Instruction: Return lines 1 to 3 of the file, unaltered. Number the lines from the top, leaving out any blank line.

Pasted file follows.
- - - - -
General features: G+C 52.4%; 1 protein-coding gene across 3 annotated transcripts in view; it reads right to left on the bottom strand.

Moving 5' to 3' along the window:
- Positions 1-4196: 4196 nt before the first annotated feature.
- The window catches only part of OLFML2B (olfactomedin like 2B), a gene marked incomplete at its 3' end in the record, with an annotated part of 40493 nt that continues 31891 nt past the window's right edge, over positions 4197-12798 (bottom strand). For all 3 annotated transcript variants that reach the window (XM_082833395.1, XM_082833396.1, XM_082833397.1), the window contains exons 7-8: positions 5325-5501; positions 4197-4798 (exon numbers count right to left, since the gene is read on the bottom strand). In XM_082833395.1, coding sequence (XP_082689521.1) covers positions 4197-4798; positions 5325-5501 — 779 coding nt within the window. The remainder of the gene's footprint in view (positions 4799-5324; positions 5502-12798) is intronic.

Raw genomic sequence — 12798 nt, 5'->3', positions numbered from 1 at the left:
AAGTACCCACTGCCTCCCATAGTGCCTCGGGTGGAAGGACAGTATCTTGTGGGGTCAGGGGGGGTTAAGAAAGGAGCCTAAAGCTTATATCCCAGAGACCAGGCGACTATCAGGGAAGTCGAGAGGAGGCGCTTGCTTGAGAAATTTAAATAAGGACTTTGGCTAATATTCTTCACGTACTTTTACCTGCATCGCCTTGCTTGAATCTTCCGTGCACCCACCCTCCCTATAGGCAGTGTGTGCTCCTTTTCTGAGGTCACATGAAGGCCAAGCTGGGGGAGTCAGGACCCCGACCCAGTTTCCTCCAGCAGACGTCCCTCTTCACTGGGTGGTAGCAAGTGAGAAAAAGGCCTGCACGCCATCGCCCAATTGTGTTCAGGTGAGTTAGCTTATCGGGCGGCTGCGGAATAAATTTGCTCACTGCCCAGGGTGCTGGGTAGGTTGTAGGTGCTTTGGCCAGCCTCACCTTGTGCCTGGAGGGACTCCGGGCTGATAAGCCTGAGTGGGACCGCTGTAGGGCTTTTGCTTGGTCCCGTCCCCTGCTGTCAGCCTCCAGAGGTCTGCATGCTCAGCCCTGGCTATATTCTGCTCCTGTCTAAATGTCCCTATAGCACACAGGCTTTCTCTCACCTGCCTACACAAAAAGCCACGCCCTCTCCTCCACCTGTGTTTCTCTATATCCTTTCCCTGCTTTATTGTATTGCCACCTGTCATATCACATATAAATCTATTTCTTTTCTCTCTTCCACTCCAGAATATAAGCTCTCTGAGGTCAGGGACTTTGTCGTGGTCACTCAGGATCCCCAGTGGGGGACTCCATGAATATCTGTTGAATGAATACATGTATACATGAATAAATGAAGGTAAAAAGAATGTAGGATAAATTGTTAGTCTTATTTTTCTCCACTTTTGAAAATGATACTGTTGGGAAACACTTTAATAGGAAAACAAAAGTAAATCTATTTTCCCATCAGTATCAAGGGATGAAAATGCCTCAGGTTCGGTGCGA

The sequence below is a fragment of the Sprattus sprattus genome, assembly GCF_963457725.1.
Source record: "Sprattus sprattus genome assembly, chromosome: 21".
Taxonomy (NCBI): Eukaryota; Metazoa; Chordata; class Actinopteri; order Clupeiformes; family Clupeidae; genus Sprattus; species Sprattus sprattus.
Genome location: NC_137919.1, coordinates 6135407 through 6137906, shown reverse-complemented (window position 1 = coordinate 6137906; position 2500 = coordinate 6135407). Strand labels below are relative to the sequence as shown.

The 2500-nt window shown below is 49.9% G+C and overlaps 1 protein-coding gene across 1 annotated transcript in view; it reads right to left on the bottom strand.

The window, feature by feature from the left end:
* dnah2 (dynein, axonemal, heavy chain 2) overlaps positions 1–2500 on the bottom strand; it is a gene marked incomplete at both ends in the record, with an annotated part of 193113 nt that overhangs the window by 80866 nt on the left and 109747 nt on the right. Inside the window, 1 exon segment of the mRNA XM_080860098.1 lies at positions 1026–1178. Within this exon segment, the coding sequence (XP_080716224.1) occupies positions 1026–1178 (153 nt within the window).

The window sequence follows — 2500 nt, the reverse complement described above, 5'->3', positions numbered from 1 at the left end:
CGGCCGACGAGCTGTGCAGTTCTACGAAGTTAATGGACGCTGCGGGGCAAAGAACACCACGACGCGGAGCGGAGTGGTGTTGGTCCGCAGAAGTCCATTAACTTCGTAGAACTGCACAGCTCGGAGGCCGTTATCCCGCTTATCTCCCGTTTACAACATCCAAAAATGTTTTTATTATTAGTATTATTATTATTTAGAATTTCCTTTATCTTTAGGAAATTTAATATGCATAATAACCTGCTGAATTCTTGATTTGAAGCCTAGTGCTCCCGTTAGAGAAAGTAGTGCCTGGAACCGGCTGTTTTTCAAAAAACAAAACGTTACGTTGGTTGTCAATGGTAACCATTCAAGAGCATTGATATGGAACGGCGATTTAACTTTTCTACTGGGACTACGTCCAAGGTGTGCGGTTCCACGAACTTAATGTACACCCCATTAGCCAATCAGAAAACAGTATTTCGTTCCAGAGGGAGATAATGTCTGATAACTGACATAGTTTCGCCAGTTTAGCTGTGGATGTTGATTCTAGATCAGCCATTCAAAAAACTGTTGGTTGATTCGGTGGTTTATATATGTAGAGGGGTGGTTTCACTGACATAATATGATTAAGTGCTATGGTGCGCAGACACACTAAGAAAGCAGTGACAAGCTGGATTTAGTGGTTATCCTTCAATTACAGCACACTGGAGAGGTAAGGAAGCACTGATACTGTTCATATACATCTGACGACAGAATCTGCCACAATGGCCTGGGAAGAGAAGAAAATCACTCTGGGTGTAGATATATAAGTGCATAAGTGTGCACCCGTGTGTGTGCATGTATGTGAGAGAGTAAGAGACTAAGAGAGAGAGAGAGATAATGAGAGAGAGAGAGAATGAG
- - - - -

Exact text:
General features: G+C 52.4%; 1 protein-coding gene across 3 annotated transcripts in view; it reads right to left on the bottom strand.

Moving 5' to 3' along the window:
- Positions 1-4196: 4196 nt before the first annotated feature.